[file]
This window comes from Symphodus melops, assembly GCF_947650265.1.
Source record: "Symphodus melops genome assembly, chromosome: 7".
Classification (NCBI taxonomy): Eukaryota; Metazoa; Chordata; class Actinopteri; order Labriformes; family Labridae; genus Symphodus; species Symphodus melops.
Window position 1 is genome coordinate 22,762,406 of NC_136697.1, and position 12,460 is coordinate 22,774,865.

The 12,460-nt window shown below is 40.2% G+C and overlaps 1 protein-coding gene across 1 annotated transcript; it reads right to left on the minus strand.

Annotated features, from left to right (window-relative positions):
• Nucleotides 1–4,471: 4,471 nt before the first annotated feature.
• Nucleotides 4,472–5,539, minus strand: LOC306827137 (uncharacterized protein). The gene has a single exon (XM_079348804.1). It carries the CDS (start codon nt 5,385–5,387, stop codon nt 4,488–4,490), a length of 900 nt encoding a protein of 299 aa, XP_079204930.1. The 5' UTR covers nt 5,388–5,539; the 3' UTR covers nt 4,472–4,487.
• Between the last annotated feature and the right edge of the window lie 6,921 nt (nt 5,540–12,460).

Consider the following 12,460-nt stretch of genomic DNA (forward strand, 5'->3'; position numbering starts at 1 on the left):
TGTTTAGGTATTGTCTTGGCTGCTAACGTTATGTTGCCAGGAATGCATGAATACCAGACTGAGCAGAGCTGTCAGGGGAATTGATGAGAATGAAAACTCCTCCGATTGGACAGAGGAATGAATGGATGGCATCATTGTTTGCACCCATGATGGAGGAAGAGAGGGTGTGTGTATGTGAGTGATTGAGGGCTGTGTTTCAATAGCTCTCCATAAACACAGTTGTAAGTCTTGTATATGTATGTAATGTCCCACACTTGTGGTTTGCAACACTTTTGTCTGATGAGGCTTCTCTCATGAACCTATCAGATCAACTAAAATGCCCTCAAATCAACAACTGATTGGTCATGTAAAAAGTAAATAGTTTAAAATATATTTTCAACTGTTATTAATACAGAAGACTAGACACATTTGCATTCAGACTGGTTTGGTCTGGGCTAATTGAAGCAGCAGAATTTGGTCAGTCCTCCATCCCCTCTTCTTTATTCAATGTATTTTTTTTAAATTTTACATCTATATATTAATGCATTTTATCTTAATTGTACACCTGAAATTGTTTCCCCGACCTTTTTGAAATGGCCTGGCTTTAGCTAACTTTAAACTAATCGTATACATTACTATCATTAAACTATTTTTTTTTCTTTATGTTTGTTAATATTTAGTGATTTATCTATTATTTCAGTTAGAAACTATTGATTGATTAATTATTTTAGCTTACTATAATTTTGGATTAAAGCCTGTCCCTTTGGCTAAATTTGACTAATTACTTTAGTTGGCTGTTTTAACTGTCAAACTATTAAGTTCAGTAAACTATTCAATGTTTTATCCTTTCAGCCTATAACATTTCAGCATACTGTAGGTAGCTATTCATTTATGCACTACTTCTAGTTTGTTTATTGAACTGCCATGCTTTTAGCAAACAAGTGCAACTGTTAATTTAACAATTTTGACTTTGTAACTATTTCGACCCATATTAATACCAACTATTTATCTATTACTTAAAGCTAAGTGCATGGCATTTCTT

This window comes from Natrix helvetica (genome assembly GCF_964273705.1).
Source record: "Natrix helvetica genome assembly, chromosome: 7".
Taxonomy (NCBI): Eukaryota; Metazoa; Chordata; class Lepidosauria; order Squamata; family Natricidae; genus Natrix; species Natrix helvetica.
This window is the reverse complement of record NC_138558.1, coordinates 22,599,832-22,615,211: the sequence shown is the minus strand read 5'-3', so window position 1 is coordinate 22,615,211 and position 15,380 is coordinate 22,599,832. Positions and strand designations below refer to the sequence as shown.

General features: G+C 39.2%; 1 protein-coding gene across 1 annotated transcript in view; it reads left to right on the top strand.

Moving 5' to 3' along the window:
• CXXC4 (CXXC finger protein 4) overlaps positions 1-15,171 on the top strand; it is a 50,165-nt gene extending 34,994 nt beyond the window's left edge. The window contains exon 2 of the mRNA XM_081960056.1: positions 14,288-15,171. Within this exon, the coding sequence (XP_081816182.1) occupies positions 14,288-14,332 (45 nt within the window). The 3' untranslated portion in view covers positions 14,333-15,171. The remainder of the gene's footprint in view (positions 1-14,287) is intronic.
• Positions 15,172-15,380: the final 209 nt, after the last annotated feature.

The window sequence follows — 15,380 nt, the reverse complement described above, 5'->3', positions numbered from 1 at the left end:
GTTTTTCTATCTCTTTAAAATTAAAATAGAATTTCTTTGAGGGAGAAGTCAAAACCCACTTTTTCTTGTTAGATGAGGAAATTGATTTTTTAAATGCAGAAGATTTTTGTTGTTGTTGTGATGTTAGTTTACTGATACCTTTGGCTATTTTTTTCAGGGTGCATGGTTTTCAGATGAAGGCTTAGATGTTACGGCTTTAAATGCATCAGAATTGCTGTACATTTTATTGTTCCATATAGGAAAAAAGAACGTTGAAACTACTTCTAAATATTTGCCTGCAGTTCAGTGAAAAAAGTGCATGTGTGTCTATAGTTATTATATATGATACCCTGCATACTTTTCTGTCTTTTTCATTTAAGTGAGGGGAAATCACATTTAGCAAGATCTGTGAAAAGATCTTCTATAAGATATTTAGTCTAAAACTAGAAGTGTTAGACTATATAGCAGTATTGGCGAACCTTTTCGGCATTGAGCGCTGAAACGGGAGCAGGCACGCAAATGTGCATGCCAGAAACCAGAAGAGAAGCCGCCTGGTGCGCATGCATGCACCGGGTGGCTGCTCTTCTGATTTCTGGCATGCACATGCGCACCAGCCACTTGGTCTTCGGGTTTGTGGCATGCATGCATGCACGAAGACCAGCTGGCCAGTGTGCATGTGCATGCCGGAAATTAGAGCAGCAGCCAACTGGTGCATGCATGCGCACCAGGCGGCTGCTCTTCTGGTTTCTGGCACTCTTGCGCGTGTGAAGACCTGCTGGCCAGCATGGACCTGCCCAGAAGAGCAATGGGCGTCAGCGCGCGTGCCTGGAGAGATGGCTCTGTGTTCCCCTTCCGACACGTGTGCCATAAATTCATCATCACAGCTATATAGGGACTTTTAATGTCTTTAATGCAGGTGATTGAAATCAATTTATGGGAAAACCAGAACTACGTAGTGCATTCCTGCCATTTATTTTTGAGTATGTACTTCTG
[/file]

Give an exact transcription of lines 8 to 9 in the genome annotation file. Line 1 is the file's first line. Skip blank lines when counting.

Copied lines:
• Nucleotides 4,472–5,539, minus strand: LOC306827137 (uncharacterized protein). The gene has a single exon (XM_079348804.1). It carries the CDS (start codon nt 5,385–5,387, stop codon nt 4,488–4,490), a length of 900 nt encoding a protein of 299 aa, XP_079204930.1. The 5' UTR covers nt 5,388–5,539; the 3' UTR covers nt 4,472–4,487.
• Between the last annotated feature and the right edge of the window lie 6,921 nt (nt 5,540–12,460).